West Side Expansion
Before the arrival of the Croton Water in 1842, there was little infrastructure for waste water removal in Manhattan Today, on Manhattan's Upper West Side there are still quite a few reminders of the large expansion of sewer coverage during the 1870's. Most of the sewerage being drained off into the nearby Hudson River.
This elegant 1872 is a direct descendent of the Croton Aqueduct Department's dated covers from the 1860s. It has a 6 spoked wheel in the center, and, just like the aqueduct covers, 17 spokes in the outer circle. Note also the outer stubs, that were designed to stabilize the cover setting, ane which induced in at least one writer the image of a captains wheel.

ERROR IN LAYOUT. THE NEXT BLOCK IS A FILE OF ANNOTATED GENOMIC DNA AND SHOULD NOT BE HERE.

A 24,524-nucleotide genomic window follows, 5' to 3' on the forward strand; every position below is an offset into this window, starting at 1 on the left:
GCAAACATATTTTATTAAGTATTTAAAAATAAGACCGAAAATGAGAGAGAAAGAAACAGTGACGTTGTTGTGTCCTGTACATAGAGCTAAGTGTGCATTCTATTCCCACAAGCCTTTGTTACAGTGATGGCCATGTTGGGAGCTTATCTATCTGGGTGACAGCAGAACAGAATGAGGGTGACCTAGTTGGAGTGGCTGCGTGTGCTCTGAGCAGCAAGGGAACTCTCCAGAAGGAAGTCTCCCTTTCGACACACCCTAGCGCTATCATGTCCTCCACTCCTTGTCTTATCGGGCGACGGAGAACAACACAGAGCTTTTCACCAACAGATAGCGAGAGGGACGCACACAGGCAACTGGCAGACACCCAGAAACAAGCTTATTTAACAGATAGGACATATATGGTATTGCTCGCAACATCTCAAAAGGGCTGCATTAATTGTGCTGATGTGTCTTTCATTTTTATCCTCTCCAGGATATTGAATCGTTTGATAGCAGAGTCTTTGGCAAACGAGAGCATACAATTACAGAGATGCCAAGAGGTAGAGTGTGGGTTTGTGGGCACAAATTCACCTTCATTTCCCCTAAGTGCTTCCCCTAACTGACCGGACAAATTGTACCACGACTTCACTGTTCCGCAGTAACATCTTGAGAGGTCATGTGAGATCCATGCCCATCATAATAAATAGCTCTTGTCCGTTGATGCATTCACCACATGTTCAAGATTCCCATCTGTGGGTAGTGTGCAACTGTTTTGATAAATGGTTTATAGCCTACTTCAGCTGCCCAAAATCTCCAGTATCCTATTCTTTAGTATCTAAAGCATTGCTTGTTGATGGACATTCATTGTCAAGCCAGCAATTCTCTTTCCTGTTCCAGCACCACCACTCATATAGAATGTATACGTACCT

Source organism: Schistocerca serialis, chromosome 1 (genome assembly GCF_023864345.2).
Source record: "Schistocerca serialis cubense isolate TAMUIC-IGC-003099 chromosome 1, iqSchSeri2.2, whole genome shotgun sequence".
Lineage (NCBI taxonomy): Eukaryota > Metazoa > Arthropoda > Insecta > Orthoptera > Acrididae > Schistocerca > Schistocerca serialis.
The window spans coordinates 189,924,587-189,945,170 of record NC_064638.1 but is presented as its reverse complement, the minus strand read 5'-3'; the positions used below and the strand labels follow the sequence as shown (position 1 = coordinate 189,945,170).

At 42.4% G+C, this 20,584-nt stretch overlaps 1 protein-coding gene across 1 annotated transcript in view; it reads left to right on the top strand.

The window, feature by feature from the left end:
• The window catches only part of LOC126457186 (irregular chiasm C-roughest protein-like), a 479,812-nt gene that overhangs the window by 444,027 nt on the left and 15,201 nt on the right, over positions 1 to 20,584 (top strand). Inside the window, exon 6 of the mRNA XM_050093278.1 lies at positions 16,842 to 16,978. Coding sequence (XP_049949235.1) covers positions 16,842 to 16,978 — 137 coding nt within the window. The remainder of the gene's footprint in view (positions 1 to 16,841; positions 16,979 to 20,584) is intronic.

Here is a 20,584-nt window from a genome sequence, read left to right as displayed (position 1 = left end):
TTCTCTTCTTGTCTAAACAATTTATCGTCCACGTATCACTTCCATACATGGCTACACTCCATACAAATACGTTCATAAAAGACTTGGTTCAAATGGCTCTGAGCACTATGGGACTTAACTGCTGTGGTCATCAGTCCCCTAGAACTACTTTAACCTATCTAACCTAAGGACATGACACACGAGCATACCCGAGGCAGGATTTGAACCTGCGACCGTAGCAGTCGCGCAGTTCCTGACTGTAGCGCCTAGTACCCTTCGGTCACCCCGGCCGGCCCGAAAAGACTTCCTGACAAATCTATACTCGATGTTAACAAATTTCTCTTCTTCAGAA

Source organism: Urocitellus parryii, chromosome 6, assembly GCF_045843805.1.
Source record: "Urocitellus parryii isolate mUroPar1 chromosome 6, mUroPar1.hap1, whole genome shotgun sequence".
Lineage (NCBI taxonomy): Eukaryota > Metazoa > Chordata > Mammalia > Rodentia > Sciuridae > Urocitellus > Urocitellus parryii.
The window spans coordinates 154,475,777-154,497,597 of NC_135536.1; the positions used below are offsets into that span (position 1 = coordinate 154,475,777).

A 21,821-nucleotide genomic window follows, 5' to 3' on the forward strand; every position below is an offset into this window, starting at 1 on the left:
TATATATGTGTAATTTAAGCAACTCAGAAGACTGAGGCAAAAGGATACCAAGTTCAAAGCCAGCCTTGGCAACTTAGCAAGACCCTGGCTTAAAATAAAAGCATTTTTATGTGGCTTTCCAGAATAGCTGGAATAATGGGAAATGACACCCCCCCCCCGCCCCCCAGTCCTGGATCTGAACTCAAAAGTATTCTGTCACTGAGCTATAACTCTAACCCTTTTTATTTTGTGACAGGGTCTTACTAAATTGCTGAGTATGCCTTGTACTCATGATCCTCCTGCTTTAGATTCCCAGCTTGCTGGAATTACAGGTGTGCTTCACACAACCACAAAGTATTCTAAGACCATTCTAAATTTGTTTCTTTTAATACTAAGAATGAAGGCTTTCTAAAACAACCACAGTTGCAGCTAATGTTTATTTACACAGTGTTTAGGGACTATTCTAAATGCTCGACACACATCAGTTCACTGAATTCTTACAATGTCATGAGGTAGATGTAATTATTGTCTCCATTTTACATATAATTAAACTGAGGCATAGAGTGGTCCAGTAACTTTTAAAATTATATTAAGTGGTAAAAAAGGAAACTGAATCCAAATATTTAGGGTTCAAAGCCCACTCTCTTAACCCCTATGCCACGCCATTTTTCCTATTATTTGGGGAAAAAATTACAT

Although water pipes were still under the aegis of the Croton Water Commission in the 1870s, the sewer lines in Manhattan were built by a new department - Public Works.
This cover is on Broadway at 120th St., but there may be a dozen other similar lids on all sides of the Columbia University and in front of the Cathedral of St. John the Devine.